Make Your Resolutions Stick So Hard It’ll Take A Whole Can of ‘Resolve’ to Get Them Off
This time of year is ripe for setting goals, concocting plans, and making resolutions… ”I’m gonna lose 25 pounds!” “Come Jan 1,I’m making a LIFESTTYLE CHANGE.”
Well, s I’ve said before:
The calendar doesn’t dictate when it’s time to change. That time is always right when you decide it’s time.
In the new year, we’re ELIMIN’18 all the stuff that keeps us from success.
Of course, there’s the crucial step of Setting Goals For Yourself, like, for that deep and burning yearning you know you have. And setting them for nobody else (let them benefit from proximity & worthiness, but NEVAH-EVAH base YOU on someone else)… Not the patty-cake, watered-down, nice stuff you share with others… all that stuff is for kids. Don’t outsource your worth, your respect, or your goals.
I’m talking about making your goals all-but-achieved in THE WAY you set them up.
For example, I don’t know about you, but my brain doesn’t just – click – -*KNOW* how to lose weight. That’s a common goal which often goes unachieved.
Losing weight, in and of itself, is not a “go do” command for the brain. There isn’t a specific “lose weight” activity. There are a bunch of them.
So, pick your favorite few.
And make goals for them.
I like lifting weights, outside stuff (sports, hiking… I’m an outdoorsy type of gal, go figure), and work-y type stuff, like when I built our backyard patio furniture. Make DOING things the goal. I want to climb Mt. Kilimanjaro & do obstacle courses like Spartan Race. I could also say, “I want to be able to bench press X-amount of weight.”
More importantly, for me, being healthy is part of an overall plan for being a better overall H. My goal is to make better connections and inspire people to achieve their ideals – I have to challenge myself & prove myself to do that.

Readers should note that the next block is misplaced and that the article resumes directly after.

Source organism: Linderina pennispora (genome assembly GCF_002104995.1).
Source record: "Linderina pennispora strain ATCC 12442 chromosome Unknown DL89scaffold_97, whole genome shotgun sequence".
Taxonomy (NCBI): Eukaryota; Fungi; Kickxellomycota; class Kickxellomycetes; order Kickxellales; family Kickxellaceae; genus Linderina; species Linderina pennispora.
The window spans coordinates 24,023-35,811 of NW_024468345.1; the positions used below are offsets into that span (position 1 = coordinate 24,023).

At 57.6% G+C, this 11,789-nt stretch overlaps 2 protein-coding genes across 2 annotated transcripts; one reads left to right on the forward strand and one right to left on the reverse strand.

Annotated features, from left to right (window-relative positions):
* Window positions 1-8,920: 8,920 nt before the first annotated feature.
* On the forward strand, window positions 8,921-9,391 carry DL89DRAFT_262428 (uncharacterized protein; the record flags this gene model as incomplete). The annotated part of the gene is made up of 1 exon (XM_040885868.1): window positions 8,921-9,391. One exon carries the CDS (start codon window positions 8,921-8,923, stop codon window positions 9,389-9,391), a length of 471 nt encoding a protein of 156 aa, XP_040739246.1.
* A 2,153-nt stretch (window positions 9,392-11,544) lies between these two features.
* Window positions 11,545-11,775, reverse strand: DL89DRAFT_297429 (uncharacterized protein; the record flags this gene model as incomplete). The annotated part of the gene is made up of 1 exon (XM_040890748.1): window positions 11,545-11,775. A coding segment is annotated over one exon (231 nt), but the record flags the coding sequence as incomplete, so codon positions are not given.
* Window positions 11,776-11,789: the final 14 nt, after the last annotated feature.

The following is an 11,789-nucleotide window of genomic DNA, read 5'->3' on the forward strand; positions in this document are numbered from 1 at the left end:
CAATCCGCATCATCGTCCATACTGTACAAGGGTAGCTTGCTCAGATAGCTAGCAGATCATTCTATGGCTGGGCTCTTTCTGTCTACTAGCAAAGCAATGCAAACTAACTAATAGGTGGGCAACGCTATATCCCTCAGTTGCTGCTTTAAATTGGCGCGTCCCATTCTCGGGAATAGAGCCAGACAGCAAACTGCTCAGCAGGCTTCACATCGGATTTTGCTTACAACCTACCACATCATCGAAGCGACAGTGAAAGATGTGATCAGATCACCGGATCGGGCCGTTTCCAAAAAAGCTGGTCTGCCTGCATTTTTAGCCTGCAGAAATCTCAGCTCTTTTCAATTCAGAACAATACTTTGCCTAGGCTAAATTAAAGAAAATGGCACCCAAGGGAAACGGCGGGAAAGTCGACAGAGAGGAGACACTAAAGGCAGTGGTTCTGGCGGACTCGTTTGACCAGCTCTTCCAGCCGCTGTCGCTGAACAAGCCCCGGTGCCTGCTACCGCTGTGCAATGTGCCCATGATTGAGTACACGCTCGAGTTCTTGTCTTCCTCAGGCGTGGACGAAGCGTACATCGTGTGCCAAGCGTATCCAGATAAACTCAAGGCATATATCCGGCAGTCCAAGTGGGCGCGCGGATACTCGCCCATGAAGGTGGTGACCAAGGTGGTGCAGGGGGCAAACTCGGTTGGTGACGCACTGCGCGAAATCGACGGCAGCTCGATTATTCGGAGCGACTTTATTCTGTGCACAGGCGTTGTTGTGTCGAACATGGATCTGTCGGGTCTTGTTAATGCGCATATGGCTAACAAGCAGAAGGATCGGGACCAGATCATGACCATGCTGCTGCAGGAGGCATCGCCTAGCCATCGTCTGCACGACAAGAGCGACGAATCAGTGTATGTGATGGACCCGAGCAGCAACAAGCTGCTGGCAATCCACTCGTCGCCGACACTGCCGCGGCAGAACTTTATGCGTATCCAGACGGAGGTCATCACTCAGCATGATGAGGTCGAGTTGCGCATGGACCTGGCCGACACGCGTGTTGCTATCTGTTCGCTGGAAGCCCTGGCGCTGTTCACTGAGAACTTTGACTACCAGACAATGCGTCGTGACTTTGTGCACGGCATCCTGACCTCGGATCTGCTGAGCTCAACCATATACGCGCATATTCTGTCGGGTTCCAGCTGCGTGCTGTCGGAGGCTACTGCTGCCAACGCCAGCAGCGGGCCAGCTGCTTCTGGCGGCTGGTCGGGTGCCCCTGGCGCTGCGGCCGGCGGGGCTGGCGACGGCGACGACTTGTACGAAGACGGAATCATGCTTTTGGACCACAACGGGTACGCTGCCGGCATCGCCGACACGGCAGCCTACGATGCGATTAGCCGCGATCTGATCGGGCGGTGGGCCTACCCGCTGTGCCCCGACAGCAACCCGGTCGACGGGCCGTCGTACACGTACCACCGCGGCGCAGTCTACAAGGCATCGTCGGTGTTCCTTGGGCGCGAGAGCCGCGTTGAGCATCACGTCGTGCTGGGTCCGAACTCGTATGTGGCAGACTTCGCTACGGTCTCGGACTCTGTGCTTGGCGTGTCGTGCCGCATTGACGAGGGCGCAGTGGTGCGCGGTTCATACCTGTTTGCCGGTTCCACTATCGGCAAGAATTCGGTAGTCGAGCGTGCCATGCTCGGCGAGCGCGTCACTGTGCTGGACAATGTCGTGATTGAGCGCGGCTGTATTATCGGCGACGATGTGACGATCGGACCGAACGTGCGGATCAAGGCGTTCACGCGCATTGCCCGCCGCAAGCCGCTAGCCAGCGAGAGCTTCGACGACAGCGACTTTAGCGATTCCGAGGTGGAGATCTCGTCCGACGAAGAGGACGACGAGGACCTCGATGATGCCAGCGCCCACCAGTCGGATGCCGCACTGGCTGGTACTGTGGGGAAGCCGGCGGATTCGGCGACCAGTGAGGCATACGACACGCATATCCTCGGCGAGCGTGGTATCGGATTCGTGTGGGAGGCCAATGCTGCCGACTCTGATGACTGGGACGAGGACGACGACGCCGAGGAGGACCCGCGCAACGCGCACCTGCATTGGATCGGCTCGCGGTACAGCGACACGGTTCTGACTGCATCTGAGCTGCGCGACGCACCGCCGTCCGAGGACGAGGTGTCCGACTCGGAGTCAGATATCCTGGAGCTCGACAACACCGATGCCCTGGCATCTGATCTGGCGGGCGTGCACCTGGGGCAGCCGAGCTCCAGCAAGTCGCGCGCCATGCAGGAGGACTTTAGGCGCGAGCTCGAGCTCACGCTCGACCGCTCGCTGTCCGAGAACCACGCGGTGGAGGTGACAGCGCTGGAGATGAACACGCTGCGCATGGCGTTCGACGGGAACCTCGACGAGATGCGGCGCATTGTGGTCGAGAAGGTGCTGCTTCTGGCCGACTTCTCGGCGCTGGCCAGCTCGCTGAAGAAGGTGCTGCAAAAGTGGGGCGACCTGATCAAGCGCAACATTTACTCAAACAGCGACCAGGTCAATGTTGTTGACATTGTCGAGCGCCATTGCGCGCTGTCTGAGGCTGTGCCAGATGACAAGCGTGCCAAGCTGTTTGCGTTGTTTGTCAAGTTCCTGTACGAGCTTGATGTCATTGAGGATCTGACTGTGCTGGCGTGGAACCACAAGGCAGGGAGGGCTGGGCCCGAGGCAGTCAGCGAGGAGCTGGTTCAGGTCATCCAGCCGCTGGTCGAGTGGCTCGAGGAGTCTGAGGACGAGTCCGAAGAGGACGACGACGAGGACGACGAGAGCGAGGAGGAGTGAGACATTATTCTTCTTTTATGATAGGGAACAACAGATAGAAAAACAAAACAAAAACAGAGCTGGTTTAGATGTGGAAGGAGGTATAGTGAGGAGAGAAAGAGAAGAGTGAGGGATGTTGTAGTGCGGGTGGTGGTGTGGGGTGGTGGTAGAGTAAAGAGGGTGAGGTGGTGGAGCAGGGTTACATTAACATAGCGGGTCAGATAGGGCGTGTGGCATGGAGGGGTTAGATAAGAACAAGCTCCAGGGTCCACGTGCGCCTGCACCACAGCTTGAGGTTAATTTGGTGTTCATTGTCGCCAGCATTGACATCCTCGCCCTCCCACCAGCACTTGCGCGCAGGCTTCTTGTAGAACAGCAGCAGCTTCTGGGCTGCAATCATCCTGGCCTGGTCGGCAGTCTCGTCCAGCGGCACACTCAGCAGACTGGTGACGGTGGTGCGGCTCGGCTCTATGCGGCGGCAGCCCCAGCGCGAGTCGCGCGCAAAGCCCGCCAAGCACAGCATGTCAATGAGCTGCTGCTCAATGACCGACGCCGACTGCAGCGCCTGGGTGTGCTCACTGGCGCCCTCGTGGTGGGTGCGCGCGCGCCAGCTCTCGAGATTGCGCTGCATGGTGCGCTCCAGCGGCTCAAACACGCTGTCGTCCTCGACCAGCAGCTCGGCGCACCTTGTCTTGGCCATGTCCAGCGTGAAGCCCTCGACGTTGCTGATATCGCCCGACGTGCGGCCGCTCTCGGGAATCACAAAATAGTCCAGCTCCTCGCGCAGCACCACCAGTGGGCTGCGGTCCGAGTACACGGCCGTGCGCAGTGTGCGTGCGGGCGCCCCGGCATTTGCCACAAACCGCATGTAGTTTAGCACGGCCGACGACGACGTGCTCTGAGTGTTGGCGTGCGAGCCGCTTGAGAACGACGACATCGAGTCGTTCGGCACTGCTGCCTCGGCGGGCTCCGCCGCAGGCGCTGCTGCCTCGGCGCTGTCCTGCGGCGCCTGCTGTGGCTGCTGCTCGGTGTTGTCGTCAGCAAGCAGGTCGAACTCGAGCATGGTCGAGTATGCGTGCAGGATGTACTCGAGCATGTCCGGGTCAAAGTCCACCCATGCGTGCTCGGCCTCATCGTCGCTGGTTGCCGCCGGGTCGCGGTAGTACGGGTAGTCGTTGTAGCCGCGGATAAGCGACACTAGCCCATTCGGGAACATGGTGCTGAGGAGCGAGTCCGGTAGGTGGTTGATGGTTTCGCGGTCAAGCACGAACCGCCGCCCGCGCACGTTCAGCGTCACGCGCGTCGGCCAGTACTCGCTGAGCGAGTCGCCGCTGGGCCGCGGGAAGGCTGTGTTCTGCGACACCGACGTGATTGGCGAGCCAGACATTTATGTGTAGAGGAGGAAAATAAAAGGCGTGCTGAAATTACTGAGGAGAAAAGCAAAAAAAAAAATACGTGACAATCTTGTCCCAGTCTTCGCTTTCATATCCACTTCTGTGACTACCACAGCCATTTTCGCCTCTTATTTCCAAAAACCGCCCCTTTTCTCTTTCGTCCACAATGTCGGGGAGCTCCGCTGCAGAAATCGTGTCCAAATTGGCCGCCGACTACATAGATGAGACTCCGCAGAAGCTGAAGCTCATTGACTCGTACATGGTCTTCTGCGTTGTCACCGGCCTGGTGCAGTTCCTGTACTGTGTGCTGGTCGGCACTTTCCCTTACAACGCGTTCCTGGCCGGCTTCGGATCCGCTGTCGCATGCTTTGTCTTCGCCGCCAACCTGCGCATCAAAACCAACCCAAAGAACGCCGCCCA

I have relationships that need tending-to.
I have personal obstacles to overcome. Ooh, there’s another example: During the last few years, I’ve been really down in the dumps, having just “come out” to my family and feeling utterly ostracized and alone. To cope with that, I’d visit the bottom of a bottle of Jameson (the drink of choice in recent years) in the hopes that it would help me let out all the feelings I had never learned to let out.
Recognizin that, I told myself, “Not this year,” and made a resolution back in June that I wouldn’t be the person who advocates or embodies drinkin to forget.
Having drinks with friends is fun. They don’t call booze a “social lubricant” for funzies. We’re all pretty tightly-wound and more afraid than we’re aware of. Sometimes, people let loose and things come out. But, I started to see – in myself and in people close to me – how it was used as a crutch. To avoid facing unpleaseant thoughts. To lubricate pain. To
I’m lucky that mine never reached a problematic point. Other than a few embarrassing revelations or lapses in judgment, I’ve remained safe and non-destructive. But I don’t want to EVER be that person who relies on or is dictated by something external to me. Like I used to say at parties when people would get the smug “Oh, she’s had a few” backpfiefengesicht and I was stone-sober: “I can be crazy on my own.”
This year, to cut that self-destructiveness off at the pass, I told myself that I would be more open with my feelings. It’s been as simple as saying, “That makes me feel…”
That’s all it takes.
So often, I’d keep my mouth shut and sort of abide things that didn’t sit well with me. It’s a symptom of being a woman raised in the South. We tolerate. We allow. We permit. And we are put-upon in so many ways because of it. People get pressured to stay put, even if their situations are not conducive to their grow and/or happiness.
And to be able to vocalize my feelings, I first had to acknowledge them. THAAAAT’S been the challenge. My brain doesn’t like feeling all the feelz. I was conditioned for so long not to acknowledge the things that weren’t peachy-keen that it left me woefully unprepared to deal with them when they arose.
Now, I check in with myself. I speak my truth, but I do it with love. And that’s helped me honor myself and those I come into contact with.
I set my own standards (because, more often than not, they’re higher than average). Also, nobody is going to MAKE you great. That’s gonna be all up to you, friend.
And, finally, I ask myself, “What can I do to become more of who I am?” and “Is this going to bring me closer to my ideal?” Because in THAT place – the ideal zone – everything falls into place.
A couple more for you to read as you plan your 2018 goals:
- It’s YOUR life.
- Stop Being Afraid Of Yourself
- Check out the HEADMASTER excellence development program